Are we like this only?

Understanding (and shaping) India

About this blog

The refrain, “We are like that only”, is used to answer many questions about how nothing seems to get done on time (referred to as “Indian Standard time”), or how attention to detail is often missing, or how people obey the laws and rules only when it is convenient (or if someone is watching), or even how we treat each other (e.g. in traffic).  This simplistic response, although convenient, is very dangerous because it is a conversation ender. It suggests that one should just accept the status quo and learn to live with it instead of asking:

  • Are we really like this? If so, why are we like this? If not, why do we think we are like this?
  • Who is the “we” that is like this? Or are we all like this?
  • What is it that we are supposed to be like?
  • How different are we from people in other countries?
  • Have we always been like this? If not, what has changed?
  • Is it bad to be like this? If so, what can we do to change?

Each of these questions is worth discussing at length. In this blog, I will share my point of view on particular behaviour that we know is bad for us as a society like excessive honking while driving, spitting on the roads, accepting or giving dowry. I encourage everyone who stumbles upon this blog to comment with their own perspective.

I will be talking about issues that are close to many people’s hearts and will question our beliefs, our so-called Indianness and our moral makeup. My request to all is to keep the discussion focused on issues and solutions and present your thoughts devoid of any rhetoric so that each idea can be discussed and evaluated based on its own merit.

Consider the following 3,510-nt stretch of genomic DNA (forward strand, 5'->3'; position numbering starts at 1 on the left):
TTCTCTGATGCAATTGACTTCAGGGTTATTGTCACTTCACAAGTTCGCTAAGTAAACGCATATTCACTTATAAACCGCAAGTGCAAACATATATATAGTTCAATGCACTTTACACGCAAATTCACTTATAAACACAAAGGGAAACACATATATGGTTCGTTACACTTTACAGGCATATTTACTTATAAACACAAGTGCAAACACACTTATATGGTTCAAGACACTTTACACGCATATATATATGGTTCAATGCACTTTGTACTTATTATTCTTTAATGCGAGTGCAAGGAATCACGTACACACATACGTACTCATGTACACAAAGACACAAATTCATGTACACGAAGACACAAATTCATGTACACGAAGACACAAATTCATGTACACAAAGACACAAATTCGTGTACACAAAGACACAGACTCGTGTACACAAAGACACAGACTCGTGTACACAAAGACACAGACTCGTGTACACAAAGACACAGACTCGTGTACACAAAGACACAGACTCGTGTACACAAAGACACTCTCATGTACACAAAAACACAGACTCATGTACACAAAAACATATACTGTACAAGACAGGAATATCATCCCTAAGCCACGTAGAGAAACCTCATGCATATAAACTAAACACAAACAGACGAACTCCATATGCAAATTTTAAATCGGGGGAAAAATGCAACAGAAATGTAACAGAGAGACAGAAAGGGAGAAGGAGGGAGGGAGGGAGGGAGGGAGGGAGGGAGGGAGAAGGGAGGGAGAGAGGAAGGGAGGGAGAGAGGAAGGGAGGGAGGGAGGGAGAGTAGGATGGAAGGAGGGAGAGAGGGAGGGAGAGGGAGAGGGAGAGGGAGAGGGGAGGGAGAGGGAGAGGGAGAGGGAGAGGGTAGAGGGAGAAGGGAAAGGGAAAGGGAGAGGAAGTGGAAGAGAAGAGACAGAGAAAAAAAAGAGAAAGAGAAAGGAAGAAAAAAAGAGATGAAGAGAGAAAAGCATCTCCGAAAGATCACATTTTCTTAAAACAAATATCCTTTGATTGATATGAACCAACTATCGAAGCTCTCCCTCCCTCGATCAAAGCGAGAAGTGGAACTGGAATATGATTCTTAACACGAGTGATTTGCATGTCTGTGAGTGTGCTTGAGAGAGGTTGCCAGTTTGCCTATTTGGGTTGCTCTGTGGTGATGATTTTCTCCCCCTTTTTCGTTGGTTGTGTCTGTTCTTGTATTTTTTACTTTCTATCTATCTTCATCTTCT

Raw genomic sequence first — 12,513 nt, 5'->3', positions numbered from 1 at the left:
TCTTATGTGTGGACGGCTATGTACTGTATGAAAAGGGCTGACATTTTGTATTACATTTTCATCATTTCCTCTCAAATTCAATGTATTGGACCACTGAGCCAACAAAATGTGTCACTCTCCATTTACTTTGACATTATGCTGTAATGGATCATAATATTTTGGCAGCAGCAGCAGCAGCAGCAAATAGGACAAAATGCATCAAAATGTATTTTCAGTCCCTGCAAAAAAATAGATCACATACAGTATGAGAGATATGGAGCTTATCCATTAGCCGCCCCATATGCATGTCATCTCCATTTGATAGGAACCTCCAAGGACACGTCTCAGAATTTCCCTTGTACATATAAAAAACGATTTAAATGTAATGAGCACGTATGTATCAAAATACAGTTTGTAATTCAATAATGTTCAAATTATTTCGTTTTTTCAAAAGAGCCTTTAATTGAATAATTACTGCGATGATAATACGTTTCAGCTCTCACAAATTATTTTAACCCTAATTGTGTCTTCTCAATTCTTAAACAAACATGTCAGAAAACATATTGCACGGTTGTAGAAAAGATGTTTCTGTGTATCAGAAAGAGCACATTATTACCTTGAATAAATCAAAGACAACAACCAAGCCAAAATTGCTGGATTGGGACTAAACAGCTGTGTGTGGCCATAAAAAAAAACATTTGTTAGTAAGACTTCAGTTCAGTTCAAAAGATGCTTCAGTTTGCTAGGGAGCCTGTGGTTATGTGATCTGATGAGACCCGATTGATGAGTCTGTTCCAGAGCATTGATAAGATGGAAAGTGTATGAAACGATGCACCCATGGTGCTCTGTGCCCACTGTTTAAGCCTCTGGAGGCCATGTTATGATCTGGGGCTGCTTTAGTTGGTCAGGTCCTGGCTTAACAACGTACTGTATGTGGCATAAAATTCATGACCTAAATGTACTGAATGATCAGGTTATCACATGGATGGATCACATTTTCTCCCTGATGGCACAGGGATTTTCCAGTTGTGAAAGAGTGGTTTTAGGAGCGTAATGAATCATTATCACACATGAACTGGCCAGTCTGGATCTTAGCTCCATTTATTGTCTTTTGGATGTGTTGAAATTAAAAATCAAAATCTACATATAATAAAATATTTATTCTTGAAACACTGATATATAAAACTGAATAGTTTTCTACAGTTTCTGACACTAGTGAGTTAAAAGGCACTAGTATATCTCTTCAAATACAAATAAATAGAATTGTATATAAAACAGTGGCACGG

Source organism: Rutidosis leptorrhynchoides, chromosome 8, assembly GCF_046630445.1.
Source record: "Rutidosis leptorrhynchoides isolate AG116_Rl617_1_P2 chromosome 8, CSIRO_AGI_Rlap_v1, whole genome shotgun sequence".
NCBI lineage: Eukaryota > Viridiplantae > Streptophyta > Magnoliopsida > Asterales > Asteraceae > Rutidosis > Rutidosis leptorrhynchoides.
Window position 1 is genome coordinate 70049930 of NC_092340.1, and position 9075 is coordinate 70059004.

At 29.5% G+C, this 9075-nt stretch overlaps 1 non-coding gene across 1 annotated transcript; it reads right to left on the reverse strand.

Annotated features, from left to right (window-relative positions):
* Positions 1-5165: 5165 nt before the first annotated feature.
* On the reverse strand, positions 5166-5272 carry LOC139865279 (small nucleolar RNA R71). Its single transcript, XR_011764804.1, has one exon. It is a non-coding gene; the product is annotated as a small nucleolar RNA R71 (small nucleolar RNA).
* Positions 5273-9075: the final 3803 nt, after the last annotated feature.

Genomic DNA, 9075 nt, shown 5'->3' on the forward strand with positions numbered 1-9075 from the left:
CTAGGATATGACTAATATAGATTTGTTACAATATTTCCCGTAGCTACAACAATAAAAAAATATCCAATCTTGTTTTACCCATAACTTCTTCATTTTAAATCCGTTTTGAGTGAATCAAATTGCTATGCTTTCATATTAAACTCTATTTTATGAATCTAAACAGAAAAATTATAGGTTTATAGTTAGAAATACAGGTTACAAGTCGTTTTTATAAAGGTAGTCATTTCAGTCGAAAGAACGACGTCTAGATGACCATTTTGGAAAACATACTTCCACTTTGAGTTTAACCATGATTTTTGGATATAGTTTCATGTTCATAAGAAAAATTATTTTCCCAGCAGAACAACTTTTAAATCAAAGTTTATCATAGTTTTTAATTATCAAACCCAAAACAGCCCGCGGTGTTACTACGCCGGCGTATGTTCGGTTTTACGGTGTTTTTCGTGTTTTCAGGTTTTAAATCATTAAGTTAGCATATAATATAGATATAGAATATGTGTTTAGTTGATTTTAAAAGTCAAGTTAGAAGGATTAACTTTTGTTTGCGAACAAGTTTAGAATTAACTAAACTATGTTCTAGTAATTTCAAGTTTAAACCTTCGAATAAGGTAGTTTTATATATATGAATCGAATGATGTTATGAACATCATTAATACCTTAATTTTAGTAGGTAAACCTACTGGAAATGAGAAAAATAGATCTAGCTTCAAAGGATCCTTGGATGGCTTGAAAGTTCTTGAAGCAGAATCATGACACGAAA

Before starting, I must admit that I have some pre-conceived notions about why people behave the way they do courtesy Steven Levitt and Stephen Dubner (authors of Freakonomics and Superfreakonomics) and my interest in Game Theory.  I will be happy to shed these if proven wrong. I believe that people will behave how you want them to behave given the right settings and the right incentives. The tough part is creating the right settings and choosing the incentives without undesirable side effects.

At the time of writing this, I have no idea whether people will read what I write, whether they will care enough to comment and whether through these discussions, we will be able to come up with solutions that will impact public policy. At the very least, I can say that I tried.


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